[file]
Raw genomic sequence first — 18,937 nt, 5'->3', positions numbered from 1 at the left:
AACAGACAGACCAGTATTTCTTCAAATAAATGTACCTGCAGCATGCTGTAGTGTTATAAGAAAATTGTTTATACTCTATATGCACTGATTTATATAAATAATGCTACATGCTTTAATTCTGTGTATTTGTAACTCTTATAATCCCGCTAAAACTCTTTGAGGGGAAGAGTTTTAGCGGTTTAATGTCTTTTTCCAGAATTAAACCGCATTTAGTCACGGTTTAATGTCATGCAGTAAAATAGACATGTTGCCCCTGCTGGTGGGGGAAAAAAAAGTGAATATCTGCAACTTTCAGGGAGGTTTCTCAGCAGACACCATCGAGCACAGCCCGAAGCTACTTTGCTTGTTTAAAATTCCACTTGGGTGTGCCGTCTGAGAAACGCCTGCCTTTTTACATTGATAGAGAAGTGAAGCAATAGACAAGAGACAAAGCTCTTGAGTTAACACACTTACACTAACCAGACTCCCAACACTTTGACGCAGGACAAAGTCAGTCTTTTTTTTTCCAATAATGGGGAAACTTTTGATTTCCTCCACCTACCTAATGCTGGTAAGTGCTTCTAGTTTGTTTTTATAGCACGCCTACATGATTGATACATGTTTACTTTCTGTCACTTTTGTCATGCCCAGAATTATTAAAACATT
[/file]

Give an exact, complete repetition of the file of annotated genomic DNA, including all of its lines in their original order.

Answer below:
Raw genomic sequence first — 18,937 nt, 5'->3', positions numbered from 1 at the left:
AACAGACAGACCAGTATTTCTTCAAATAAATGTACCTGCAGCATGCTGTAGTGTTATAAGAAAATTGTTTATACTCTATATGCACTGATTTATATAAATAATGCTACATGCTTTAATTCTGTGTATTTGTAACTCTTATAATCCCGCTAAAACTCTTTGAGGGGAAGAGTTTTAGCGGTTTAATGTCTTTTTCCAGAATTAAACCGCATTTAGTCACGGTTTAATGTCATGCAGTAAAATAGACATGTTGCCCCTGCTGGTGGGGGAAAAAAAAGTGAATATCTGCAACTTTCAGGGAGGTTTCTCAGCAGACACCATCGAGCACAGCCCGAAGCTACTTTGCTTGTTTAAAATTCCACTTGGGTGTGCCGTCTGAGAAACGCCTGCCTTTTTACATTGATAGAGAAGTGAAGCAATAGACAAGAGACAAAGCTCTTGAGTTAACACACTTACACTAACCAGACTCCCAACACTTTGACGCAGGACAAAGTCAGTCTTTTTTTTTCCAATAATGGGGAAACTTTTGATTTCCTCCACCTACCTAATGCTGGTAAGTGCTTCTAGTTTGTTTTTATAGCACGCCTACATGATTGATACATGTTTACTTTCTGTCACTTTTGTCATGCCCAGAATTATTAAAACATT